Guernica – a platform for conflict artists

Short read

Margaux Portron, Research and Communications Associate, Artraker.

I took part in #peacehackLdn, a hackathon for peace organised by International Alert in London. If you’re unfamiliar with what a hackathon is, this is the definition given by Wikipedia:

A hackathon (also known as a hack day, hackfest or codefest) is an event in which computer programmers and others involved in software development and hardware development, including graphic designers, interface designers and project managers, collaborate intensively on software projects.

It means you spend two days locked up in a room and try and end up with an app or a  software. In this case, we had to adress the theme of violent extremism.

This was our proposal on saturday morning:

With a team of developers we worked on that platform for conflict artists, which we called Guernica in reference to the famous painting by Picasso, deemed the most universal manifesto against war:


Guernica, Picasso, 1937, Museo Nacional Centro de Arte Reina Sofía

Guernica, Picasso, 1937, Museo Nacional Centro de Arte Reina Sofía

The idea for the platform relies on two concepts: fairtrade and counter-narrative. In terms of visual we are aiming for a simple design such as Patreon or Hiive. It should be fairly light so that people in conflict zones don’t have to wait for the page to load.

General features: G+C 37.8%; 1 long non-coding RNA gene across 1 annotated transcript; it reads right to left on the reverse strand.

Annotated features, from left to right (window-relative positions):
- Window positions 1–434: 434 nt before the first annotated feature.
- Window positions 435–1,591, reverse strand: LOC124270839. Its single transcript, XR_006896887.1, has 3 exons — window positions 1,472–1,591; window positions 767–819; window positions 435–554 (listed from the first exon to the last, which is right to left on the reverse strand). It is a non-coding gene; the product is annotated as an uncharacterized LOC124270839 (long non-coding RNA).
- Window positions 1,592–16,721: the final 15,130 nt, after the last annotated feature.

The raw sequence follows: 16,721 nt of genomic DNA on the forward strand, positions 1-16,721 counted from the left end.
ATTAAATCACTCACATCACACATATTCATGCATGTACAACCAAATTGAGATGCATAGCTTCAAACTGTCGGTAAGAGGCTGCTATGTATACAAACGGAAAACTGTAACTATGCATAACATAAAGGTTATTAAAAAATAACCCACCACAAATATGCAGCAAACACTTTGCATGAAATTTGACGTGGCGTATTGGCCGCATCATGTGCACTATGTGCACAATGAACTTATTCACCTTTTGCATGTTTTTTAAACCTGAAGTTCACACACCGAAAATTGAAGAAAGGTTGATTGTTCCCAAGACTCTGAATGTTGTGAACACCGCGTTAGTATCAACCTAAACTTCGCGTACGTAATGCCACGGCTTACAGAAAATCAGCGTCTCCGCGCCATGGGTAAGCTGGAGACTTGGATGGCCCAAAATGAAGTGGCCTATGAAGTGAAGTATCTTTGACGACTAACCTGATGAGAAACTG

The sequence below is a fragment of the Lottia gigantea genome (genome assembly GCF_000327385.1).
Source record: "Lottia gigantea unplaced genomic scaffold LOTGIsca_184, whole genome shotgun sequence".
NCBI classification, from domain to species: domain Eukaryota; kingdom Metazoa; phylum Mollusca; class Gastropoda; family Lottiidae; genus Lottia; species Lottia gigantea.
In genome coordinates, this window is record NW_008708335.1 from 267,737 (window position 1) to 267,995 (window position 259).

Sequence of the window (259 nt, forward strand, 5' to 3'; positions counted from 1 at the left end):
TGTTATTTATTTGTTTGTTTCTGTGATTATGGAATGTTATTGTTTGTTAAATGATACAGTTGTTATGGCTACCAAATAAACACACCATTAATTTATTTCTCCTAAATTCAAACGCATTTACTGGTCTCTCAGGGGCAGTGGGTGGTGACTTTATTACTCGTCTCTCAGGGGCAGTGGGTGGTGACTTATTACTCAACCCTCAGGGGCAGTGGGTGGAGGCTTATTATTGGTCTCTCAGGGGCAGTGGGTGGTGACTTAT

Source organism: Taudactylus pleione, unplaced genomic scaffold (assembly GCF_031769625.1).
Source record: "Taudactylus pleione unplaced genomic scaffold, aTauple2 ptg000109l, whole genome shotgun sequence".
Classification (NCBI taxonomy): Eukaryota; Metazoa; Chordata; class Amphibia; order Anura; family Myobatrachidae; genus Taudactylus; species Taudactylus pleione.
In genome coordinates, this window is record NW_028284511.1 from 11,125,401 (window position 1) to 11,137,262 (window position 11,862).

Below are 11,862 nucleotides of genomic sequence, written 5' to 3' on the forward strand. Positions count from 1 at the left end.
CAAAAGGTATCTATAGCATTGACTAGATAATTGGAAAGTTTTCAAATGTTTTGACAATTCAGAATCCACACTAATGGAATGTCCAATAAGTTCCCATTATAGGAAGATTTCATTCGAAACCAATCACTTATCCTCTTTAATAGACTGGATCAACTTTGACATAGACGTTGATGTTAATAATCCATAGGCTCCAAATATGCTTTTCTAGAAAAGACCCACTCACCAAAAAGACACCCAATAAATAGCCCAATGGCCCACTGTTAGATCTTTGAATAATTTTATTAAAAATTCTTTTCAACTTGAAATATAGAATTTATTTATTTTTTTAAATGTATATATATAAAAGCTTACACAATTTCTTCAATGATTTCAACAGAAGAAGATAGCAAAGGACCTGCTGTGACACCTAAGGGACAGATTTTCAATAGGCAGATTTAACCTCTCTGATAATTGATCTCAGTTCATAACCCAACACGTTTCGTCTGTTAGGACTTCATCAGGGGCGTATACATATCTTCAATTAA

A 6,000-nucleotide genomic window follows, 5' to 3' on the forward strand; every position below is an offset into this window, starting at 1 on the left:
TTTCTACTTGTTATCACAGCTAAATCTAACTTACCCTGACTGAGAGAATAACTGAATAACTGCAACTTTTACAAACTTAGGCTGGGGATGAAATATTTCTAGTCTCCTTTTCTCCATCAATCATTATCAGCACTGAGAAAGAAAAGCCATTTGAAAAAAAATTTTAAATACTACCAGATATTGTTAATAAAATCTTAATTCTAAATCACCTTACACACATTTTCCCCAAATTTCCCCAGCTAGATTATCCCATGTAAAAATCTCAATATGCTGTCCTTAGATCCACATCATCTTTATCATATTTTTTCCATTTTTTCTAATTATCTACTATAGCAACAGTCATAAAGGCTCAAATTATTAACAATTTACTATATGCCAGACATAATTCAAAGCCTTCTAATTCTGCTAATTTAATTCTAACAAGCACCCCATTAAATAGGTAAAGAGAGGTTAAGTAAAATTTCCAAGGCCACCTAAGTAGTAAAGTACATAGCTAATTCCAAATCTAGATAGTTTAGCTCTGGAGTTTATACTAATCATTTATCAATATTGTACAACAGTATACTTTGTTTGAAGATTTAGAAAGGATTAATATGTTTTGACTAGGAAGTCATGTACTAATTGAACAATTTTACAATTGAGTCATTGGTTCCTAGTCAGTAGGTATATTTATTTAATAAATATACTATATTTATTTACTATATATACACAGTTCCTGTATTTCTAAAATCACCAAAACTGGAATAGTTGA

We want artists from conflict zones to be able to do the job they want in their home country – if they want to. It means that if you’re a client, instead of commissionning a Western Artist, you can find one in Syria, Palestine, Iraq, to do the same job. Artists can make a profile, get commissioned and paid via bitcoin. They can also create crowdfunding projects. This job or project might be a photo-essay on Palestine on an advertising campaign for TFL.

Khartoon: A satirical take on power by Khalid Albaih. Source:

Khartoon: A satirical take on power by Khalid Albaih. Source:

If you indeed need a story on Gaza, why not ask a Palestinian photographer? This is about the counternarrative aspect. In the meantime, artists need visibility to get work and to be safe in authoritarian countries: it protects them to have a “fan base”. Counter-narrative is also about freedom of speech.

We got a lot done but we’re still working on it! Tell us what you think so that we can make it better. For instance, do we need to limit countries? Are there other possibilities than bitcoin?


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